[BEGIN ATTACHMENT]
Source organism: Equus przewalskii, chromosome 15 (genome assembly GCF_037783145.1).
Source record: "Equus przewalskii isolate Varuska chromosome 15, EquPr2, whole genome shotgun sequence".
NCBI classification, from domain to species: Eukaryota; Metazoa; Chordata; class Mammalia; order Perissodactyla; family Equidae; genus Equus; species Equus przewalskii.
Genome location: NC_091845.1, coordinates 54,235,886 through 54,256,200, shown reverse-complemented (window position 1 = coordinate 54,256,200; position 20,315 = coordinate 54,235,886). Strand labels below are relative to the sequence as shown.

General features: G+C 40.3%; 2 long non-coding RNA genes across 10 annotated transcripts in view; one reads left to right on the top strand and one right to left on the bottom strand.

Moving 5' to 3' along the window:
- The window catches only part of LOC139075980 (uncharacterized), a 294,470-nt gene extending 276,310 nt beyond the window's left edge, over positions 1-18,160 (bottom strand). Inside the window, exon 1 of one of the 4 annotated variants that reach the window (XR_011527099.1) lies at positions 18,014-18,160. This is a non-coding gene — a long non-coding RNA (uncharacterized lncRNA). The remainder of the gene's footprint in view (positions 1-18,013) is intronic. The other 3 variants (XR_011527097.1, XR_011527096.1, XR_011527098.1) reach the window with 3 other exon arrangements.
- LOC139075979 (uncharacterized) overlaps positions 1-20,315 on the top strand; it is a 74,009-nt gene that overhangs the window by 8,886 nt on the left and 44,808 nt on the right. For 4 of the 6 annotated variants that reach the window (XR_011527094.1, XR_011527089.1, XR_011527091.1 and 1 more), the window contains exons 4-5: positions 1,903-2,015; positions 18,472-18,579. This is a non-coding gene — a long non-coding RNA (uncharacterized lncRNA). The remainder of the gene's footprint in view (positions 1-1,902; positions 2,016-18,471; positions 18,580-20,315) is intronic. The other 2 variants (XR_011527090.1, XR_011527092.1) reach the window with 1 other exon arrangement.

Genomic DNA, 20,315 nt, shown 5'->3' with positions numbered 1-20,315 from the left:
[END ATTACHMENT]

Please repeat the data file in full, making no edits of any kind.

Source organism: Equus przewalskii, chromosome 15 (genome assembly GCF_037783145.1).
Source record: "Equus przewalskii isolate Varuska chromosome 15, EquPr2, whole genome shotgun sequence".
NCBI classification, from domain to species: Eukaryota; Metazoa; Chordata; class Mammalia; order Perissodactyla; family Equidae; genus Equus; species Equus przewalskii.
Genome location: NC_091845.1, coordinates 54,235,886 through 54,256,200, shown reverse-complemented (window position 1 = coordinate 54,256,200; position 20,315 = coordinate 54,235,886). Strand labels below are relative to the sequence as shown.

General features: G+C 40.3%; 2 long non-coding RNA genes across 10 annotated transcripts in view; one reads left to right on the top strand and one right to left on the bottom strand.

Moving 5' to 3' along the window:
- The window catches only part of LOC139075980 (uncharacterized), a 294,470-nt gene extending 276,310 nt beyond the window's left edge, over positions 1-18,160 (bottom strand). Inside the window, exon 1 of one of the 4 annotated variants that reach the window (XR_011527099.1) lies at positions 18,014-18,160. This is a non-coding gene — a long non-coding RNA (uncharacterized lncRNA). The remainder of the gene's footprint in view (positions 1-18,013) is intronic. The other 3 variants (XR_011527097.1, XR_011527096.1, XR_011527098.1) reach the window with 3 other exon arrangements.
- LOC139075979 (uncharacterized) overlaps positions 1-20,315 on the top strand; it is a 74,009-nt gene that overhangs the window by 8,886 nt on the left and 44,808 nt on the right. For 4 of the 6 annotated variants that reach the window (XR_011527094.1, XR_011527089.1, XR_011527091.1 and 1 more), the window contains exons 4-5: positions 1,903-2,015; positions 18,472-18,579. This is a non-coding gene — a long non-coding RNA (uncharacterized lncRNA). The remainder of the gene's footprint in view (positions 1-1,902; positions 2,016-18,471; positions 18,580-20,315) is intronic. The other 2 variants (XR_011527090.1, XR_011527092.1) reach the window with 1 other exon arrangement.

Genomic DNA, 20,315 nt, shown 5'->3' with positions numbered 1-20,315 from the left: